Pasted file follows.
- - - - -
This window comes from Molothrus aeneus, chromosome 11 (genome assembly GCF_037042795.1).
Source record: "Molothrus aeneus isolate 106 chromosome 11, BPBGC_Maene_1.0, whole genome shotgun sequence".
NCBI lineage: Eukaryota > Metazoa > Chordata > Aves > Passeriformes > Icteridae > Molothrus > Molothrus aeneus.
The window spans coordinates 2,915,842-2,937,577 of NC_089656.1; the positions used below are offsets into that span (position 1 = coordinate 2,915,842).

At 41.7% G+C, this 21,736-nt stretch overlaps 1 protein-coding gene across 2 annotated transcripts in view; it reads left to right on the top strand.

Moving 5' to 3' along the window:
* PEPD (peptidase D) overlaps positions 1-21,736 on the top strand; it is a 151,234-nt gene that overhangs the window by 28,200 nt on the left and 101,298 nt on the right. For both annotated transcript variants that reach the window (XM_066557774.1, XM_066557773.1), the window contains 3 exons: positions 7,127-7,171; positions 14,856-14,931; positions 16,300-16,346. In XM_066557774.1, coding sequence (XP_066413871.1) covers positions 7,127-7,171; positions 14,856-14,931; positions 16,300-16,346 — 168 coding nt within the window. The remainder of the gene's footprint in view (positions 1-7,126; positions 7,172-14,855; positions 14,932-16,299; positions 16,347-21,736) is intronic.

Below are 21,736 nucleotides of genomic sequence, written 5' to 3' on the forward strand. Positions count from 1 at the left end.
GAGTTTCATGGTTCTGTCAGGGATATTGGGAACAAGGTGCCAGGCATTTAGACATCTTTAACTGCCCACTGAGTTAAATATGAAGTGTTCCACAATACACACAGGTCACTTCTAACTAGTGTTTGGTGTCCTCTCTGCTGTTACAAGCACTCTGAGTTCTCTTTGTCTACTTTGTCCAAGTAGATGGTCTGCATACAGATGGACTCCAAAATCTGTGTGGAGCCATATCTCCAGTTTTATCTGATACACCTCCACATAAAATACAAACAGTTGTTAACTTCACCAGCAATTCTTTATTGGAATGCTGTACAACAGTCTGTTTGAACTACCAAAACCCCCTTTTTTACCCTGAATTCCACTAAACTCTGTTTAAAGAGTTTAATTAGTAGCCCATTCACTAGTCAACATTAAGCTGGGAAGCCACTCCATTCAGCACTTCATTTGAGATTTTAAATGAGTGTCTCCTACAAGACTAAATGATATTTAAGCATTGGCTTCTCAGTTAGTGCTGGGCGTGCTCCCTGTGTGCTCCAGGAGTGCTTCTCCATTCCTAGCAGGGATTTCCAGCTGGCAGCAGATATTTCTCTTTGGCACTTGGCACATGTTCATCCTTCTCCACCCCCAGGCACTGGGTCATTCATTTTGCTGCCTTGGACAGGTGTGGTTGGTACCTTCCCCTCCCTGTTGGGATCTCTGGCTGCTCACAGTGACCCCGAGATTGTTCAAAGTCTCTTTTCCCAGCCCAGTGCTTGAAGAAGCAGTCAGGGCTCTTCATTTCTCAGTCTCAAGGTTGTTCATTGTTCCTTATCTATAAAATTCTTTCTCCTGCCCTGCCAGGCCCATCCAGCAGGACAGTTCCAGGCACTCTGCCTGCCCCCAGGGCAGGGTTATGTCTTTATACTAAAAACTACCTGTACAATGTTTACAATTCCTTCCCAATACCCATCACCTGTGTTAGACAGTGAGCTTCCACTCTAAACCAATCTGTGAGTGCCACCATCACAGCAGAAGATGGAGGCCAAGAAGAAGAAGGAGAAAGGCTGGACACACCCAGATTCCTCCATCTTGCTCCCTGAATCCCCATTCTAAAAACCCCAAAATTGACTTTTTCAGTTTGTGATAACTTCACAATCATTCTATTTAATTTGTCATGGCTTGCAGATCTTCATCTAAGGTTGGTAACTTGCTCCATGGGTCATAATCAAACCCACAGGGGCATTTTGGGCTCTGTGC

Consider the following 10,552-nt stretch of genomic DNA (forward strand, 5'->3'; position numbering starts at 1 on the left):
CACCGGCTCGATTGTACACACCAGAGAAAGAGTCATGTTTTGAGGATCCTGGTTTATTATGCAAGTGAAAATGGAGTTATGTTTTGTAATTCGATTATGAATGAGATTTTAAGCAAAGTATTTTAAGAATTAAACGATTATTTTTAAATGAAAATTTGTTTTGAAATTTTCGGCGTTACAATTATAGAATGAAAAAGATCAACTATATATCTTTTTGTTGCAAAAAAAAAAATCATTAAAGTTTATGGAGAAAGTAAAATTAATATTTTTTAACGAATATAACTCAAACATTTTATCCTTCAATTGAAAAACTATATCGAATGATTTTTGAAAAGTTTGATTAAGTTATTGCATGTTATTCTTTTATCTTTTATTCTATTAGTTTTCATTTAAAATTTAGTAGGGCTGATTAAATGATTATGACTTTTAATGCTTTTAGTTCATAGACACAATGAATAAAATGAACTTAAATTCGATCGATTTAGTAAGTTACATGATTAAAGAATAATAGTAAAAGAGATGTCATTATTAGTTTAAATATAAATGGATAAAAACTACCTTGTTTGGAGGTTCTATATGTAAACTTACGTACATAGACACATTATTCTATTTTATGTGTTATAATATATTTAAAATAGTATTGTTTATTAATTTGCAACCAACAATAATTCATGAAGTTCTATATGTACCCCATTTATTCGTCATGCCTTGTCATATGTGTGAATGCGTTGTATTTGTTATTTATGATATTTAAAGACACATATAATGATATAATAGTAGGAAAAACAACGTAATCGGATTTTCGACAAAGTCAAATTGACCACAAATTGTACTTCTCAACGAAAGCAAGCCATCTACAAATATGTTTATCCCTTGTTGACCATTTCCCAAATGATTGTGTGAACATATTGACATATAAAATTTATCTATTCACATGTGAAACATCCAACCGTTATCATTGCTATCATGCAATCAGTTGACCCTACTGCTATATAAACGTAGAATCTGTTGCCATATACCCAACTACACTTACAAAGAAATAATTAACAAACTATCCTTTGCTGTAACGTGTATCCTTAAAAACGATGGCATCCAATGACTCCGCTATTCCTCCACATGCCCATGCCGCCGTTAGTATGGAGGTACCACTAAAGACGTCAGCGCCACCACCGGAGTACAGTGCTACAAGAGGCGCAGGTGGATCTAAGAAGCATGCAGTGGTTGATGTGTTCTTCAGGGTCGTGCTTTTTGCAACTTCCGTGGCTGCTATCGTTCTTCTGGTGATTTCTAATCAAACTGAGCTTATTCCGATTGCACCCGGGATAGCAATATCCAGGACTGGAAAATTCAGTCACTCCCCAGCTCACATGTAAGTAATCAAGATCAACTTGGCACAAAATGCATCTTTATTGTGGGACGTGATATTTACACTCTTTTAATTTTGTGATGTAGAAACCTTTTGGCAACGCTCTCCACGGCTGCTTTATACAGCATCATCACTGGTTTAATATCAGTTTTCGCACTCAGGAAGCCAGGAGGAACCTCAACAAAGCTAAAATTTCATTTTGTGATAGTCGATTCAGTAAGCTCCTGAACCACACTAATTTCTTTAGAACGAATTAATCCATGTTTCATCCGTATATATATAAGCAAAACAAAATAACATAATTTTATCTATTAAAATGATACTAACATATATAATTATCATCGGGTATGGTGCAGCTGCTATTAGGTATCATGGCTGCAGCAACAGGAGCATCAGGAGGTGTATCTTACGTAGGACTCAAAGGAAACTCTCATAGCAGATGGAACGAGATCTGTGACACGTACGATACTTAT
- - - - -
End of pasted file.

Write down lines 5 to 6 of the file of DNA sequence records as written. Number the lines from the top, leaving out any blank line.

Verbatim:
At 41.7% G+C, this 21,736-nt stretch overlaps 1 protein-coding gene across 2 annotated transcripts in view; it reads left to right on the top strand.

Moving 5' to 3' along the window: